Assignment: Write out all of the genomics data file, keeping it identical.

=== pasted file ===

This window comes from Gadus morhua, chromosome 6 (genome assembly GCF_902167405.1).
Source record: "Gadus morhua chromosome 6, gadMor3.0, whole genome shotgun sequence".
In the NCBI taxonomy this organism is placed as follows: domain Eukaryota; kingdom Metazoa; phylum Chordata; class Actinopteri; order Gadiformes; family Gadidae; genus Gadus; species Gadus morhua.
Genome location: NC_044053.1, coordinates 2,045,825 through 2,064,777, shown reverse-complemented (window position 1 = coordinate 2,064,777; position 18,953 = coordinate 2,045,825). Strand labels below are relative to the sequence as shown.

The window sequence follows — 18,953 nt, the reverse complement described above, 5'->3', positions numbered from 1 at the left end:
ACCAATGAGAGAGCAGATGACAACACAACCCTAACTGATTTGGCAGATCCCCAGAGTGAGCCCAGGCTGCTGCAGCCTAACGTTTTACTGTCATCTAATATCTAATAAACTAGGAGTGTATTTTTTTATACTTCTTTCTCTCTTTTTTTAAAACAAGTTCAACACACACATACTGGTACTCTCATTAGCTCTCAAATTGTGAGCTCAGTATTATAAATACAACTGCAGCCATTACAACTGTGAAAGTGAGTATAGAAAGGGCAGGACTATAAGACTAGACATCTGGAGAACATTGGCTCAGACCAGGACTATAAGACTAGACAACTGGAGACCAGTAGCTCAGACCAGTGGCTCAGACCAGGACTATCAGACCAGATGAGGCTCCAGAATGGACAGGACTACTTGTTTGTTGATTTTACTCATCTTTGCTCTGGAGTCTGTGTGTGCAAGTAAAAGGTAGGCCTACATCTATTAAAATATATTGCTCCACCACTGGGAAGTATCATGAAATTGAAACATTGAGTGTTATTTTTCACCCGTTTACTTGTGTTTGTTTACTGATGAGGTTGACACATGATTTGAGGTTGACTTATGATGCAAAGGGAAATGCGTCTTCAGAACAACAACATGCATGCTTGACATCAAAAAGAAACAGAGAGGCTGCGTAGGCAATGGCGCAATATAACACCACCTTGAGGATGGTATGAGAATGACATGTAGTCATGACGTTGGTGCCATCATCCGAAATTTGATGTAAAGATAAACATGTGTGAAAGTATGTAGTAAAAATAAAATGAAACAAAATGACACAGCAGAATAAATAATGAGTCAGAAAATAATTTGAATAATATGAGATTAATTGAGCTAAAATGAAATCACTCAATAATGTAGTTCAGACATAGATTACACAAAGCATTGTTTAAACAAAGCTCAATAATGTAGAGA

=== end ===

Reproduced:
This window comes from Gadus morhua, chromosome 6 (genome assembly GCF_902167405.1).
Source record: "Gadus morhua chromosome 6, gadMor3.0, whole genome shotgun sequence".
In the NCBI taxonomy this organism is placed as follows: domain Eukaryota; kingdom Metazoa; phylum Chordata; class Actinopteri; order Gadiformes; family Gadidae; genus Gadus; species Gadus morhua.
Genome location: NC_044053.1, coordinates 2,045,825 through 2,064,777, shown reverse-complemented (window position 1 = coordinate 2,064,777; position 18,953 = coordinate 2,045,825). Strand labels below are relative to the sequence as shown.

The window sequence follows — 18,953 nt, the reverse complement described above, 5'->3', positions numbered from 1 at the left end:
ACCAATGAGAGAGCAGATGACAACACAACCCTAACTGATTTGGCAGATCCCCAGAGTGAGCCCAGGCTGCTGCAGCCTAACGTTTTACTGTCATCTAATATCTAATAAACTAGGAGTGTATTTTTTTATACTTCTTTCTCTCTTTTTTTAAAACAAGTTCAACACACACATACTGGTACTCTCATTAGCTCTCAAATTGTGAGCTCAGTATTATAAATACAACTGCAGCCATTACAACTGTGAAAGTGAGTATAGAAAGGGCAGGACTATAAGACTAGACATCTGGAGAACATTGGCTCAGACCAGGACTATAAGACTAGACAACTGGAGACCAGTAGCTCAGACCAGTGGCTCAGACCAGGACTATCAGACCAGATGAGGCTCCAGAATGGACAGGACTACTTGTTTGTTGATTTTACTCATCTTTGCTCTGGAGTCTGTGTGTGCAAGTAAAAGGTAGGCCTACATCTATTAAAATATATTGCTCCACCACTGGGAAGTATCATGAAATTGAAACATTGAGTGTTATTTTTCACCCGTTTACTTGTGTTTGTTTACTGATGAGGTTGACACATGATTTGAGGTTGACTTATGATGCAAAGGGAAATGCGTCTTCAGAACAACAACATGCATGCTTGACATCAAAAAGAAACAGAGAGGCTGCGTAGGCAATGGCGCAATATAACACCACCTTGAGGATGGTATGAGAATGACATGTAGTCATGACGTTGGTGCCATCATCCGAAATTTGATGTAAAGATAAACATGTGTGAAAGTATGTAGTAAAAATAAAATGAAACAAAATGACACAGCAGAATAAATAATGAGTCAGAAAATAATTTGAATAATATGAGATTAATTGAGCTAAAATGAAATCACTCAATAATGTAGTTCAGACATAGATTACACAAAGCATTGTTTAAACAAAGCTCAATAATGTAGAGA